Today is good news Tuesday. A delicious, versatile and healthy food that some have avoided because of fat/calorie concerns has lost some weight. The calorie count in almonds is 20 percent less than what is printed on the label.
It might sound hard to believe but calories are determined by a method that is over 100 years old. Researchers at the USDA, building on more recent research that takes into account the food source of the calories, studied 18 healthy adults for data on how many almond calories are absorbed by the body. The research methods include a study of body excretions (see the August issue of the American Journal of Clinical Nutrition).
The authors suggest that some of the fat in almonds is excreted with the almond fibers. One ounce of almonds contains 3.5 grams of fiber and 6 grams of protein. The authors also hypothesize that other nuts might also be lower in calories than has been believed.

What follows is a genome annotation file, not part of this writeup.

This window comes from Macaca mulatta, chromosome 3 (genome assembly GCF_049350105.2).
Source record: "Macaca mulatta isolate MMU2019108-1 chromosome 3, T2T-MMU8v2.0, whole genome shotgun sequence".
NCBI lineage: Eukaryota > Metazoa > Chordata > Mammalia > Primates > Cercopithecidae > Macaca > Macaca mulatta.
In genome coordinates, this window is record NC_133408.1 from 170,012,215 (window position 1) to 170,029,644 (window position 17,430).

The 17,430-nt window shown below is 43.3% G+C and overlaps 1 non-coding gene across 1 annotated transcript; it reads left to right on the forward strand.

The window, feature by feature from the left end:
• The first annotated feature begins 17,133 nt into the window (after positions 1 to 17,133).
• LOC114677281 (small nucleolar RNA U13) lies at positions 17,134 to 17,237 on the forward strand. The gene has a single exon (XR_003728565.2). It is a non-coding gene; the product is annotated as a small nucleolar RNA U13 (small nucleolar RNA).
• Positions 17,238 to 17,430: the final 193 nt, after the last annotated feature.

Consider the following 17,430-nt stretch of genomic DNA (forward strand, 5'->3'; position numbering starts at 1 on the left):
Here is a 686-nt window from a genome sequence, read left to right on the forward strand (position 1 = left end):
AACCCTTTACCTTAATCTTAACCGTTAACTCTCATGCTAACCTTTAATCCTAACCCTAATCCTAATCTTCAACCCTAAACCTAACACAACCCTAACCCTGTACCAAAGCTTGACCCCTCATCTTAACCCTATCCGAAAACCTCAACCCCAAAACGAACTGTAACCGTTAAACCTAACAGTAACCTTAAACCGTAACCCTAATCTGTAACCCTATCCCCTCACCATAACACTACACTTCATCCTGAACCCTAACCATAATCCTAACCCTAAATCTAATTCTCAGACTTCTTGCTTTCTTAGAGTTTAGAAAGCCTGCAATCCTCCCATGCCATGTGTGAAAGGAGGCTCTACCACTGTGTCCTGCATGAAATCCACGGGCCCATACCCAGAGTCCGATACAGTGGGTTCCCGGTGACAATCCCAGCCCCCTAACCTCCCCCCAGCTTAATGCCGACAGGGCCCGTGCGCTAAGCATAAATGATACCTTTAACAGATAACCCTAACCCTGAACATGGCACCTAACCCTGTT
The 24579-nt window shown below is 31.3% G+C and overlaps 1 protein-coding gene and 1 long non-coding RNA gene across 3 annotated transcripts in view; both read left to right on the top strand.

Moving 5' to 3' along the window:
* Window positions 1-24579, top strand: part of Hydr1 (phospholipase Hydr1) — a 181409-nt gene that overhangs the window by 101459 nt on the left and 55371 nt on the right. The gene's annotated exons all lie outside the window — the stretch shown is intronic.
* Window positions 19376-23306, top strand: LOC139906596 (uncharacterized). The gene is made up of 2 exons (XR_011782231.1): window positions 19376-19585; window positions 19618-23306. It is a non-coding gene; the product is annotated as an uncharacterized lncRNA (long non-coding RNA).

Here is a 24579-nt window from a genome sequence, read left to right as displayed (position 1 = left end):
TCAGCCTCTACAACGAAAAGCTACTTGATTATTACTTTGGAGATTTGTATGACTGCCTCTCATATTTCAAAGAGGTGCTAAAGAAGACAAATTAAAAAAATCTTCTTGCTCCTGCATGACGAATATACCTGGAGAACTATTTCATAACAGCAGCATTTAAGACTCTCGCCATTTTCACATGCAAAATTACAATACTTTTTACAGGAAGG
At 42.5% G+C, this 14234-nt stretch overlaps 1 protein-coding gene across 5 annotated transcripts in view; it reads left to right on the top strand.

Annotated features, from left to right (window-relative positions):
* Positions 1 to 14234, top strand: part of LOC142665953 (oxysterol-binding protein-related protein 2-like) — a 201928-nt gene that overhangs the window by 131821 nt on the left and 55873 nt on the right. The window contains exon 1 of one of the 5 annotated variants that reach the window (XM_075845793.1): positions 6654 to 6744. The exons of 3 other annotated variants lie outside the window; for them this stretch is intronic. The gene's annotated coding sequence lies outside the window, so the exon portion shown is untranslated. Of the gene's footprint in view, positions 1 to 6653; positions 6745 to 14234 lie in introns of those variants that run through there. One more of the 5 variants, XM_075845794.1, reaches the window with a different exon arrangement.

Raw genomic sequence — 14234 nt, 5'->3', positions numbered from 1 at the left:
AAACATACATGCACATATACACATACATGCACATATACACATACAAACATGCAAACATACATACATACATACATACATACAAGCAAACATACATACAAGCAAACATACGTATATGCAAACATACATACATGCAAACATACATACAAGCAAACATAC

Sprinkling almonds into recipes does more than add great taste. Almonds are high in vitamin E, magnesium and healthy monounsaturated fat. Vitamin E is an antioxidant and magnesium assists with the relaxation of blood vessels, which is a good thing. Almonds are a low glycemic index food and, when eaten at breakfast, aid in stabilizing blood glucose levels. This provides the added benefit of feeling full until lunch. Almonds, cinnamon and raisins sprinkled on oatmeal would be a perfect breakfast.
Using the new data,one ounce of almonds, 23 nuts, is 130 calories. Fill a 3-by-3 Post-It note with almonds and you’ve got a 1-ounce serving. Eat them one at a time, enjoying the crunch and flavor, for a mindful eating experience.
For recipes and tips, go to Almondboard.com
Sheah Rarback is a registered dietitian on the faculty of the University of Miami Leonard M. Miller School of Medicine.